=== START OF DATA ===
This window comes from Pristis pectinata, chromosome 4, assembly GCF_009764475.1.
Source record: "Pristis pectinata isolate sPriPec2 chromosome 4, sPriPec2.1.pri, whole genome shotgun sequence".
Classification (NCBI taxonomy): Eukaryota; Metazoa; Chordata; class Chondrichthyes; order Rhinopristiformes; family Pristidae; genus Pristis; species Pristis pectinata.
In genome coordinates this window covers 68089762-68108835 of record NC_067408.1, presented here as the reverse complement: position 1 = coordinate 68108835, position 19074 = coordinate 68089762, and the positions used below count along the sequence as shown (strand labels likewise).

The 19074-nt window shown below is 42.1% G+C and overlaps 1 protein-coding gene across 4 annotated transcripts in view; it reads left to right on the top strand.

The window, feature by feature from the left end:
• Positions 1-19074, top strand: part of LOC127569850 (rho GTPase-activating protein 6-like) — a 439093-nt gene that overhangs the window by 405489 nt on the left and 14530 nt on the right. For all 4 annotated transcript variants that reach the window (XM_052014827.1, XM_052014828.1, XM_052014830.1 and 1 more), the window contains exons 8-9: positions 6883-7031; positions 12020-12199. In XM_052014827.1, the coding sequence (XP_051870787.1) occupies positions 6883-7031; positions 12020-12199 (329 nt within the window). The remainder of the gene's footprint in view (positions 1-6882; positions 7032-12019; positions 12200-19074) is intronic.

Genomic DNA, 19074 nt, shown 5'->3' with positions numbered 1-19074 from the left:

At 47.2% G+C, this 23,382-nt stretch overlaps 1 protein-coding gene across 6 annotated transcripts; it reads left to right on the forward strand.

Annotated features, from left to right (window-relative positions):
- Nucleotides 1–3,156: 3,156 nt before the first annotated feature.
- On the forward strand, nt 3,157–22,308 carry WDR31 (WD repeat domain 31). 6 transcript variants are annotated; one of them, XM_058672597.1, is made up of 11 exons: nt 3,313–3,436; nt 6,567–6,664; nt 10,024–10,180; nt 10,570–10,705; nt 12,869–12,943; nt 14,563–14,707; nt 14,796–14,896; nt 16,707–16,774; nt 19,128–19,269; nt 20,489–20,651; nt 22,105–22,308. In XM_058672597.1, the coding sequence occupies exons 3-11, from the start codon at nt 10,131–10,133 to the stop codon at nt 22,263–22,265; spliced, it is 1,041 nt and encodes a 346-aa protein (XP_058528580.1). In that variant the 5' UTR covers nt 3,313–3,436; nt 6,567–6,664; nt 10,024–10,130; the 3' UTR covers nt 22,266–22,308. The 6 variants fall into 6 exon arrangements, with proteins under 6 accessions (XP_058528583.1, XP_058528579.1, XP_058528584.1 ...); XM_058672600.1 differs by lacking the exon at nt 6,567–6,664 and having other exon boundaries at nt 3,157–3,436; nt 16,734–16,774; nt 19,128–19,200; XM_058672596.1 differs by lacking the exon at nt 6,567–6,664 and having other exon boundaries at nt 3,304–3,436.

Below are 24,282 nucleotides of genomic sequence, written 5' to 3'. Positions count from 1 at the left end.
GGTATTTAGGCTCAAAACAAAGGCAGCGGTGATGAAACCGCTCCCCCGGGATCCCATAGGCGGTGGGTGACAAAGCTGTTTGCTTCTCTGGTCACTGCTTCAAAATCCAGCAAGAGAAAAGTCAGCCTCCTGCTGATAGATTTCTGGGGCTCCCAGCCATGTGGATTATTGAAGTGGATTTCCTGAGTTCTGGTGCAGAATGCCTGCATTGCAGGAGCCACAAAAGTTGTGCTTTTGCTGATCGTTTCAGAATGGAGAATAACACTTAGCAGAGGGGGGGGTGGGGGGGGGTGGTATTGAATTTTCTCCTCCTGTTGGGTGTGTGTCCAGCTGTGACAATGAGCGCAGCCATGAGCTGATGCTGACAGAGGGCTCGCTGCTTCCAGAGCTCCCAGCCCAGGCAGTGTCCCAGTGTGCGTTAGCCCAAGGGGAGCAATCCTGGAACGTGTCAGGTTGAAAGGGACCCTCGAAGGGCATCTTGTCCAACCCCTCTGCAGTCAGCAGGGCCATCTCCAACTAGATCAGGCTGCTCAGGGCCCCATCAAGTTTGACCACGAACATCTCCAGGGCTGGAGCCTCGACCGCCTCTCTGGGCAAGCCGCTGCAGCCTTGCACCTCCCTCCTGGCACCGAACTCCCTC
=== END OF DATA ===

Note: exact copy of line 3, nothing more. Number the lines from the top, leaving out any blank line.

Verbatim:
Classification (NCBI taxonomy): Eukaryota; Metazoa; Chordata; class Chondrichthyes; order Rhinopristiformes; family Pristidae; genus Pristis; species Pristis pectinata.